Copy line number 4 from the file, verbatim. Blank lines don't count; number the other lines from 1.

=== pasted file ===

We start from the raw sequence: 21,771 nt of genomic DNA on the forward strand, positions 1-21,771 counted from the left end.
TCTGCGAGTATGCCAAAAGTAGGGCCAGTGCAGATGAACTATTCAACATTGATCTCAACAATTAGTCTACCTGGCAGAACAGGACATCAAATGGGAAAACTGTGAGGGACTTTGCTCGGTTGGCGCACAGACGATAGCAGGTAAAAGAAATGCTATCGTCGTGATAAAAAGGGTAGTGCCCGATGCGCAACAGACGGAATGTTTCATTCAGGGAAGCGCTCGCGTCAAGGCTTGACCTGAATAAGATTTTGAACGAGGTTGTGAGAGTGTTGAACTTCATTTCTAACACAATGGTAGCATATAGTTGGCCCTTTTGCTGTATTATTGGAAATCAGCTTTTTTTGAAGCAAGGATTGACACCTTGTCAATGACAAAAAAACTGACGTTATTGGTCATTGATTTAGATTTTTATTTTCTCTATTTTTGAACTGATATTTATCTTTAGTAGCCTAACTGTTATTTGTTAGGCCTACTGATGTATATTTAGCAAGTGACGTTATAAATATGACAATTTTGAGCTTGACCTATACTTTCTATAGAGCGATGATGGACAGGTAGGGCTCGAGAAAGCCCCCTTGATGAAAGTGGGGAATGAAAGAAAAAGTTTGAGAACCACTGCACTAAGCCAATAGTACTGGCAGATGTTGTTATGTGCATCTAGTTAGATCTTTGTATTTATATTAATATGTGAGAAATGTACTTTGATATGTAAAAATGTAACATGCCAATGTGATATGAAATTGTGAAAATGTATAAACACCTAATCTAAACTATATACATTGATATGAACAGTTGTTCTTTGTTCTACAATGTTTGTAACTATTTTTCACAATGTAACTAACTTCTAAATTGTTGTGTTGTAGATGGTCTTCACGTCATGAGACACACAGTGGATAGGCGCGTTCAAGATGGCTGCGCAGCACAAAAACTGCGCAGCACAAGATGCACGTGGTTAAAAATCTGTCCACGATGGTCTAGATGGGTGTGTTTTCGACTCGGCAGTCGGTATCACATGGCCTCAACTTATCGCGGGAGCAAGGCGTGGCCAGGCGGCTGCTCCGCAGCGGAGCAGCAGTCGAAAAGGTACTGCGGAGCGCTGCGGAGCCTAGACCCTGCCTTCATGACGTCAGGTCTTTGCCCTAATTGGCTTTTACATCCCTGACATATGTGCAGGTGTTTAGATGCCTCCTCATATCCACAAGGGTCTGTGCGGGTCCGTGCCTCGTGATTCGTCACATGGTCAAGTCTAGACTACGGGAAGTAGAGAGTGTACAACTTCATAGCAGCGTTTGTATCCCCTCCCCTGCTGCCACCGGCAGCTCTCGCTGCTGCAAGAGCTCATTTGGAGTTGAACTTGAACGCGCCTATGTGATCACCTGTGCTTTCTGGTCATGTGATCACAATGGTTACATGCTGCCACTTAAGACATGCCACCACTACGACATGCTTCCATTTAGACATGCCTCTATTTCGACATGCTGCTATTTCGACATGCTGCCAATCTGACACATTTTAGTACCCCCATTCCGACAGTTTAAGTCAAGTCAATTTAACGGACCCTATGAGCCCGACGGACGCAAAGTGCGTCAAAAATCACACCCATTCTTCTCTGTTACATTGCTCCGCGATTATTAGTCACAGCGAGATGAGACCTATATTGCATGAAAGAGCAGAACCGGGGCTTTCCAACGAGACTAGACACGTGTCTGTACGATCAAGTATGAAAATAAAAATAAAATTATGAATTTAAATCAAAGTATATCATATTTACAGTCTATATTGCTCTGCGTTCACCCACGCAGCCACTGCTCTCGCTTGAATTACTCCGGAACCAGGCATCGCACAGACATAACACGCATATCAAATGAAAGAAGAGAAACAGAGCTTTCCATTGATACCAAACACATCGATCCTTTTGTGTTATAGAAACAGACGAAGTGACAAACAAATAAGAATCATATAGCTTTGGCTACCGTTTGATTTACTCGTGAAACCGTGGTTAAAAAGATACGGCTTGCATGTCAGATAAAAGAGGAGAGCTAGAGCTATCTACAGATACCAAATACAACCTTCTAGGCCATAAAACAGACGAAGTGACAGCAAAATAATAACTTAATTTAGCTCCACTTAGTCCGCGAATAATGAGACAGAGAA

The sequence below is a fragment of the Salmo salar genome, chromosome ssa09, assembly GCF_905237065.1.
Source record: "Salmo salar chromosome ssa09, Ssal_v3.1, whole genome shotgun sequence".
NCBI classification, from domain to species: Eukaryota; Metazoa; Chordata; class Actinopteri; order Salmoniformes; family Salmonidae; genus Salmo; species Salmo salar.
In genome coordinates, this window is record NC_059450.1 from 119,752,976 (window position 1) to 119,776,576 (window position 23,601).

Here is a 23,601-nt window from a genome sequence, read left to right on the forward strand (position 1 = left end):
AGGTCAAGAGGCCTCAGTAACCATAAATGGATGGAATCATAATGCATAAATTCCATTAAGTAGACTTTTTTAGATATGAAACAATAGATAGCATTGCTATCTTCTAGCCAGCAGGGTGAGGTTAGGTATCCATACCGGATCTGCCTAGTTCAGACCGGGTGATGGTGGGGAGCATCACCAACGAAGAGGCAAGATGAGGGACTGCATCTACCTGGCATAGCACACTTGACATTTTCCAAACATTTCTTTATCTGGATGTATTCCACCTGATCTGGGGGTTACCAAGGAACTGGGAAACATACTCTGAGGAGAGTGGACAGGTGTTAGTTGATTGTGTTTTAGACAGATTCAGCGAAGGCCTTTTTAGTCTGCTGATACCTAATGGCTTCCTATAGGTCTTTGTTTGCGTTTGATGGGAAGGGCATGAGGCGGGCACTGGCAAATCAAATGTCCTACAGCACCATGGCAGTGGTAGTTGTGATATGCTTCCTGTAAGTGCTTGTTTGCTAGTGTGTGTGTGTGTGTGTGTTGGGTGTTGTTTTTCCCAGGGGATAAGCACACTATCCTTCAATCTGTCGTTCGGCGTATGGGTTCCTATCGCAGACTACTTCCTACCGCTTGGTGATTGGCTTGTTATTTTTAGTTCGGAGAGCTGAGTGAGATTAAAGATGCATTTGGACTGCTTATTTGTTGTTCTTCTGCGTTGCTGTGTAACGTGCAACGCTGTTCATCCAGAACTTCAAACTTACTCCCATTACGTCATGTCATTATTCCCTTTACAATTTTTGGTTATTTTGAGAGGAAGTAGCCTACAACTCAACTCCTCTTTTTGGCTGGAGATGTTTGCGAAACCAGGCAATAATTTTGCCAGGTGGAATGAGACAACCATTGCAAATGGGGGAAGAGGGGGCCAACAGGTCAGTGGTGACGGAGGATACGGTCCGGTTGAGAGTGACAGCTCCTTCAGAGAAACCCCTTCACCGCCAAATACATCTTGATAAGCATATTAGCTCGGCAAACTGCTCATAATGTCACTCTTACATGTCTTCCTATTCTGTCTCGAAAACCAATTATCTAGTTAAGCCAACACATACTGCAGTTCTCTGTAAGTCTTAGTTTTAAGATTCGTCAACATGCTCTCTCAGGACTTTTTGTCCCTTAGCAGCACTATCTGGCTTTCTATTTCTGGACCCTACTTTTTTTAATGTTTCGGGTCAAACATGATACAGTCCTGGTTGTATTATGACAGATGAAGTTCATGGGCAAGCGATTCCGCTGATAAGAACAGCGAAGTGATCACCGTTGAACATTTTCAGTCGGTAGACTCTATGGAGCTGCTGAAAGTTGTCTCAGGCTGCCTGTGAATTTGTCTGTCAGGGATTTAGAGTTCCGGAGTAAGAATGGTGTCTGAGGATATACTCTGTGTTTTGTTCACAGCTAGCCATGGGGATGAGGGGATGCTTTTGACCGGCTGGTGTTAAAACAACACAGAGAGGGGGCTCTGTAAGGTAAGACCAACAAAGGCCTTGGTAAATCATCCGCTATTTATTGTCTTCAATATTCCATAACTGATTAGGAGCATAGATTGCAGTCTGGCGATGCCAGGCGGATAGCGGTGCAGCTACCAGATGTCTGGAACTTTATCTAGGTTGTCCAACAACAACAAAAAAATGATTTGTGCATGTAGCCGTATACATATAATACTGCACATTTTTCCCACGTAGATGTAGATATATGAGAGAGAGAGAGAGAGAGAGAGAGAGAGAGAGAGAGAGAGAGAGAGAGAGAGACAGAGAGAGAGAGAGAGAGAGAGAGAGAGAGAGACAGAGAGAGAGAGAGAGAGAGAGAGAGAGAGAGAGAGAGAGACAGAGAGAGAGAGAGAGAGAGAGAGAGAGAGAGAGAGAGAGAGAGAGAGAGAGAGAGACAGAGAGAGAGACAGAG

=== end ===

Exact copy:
Source record: "Salmo salar chromosome ssa09, Ssal_v3.1, whole genome shotgun sequence".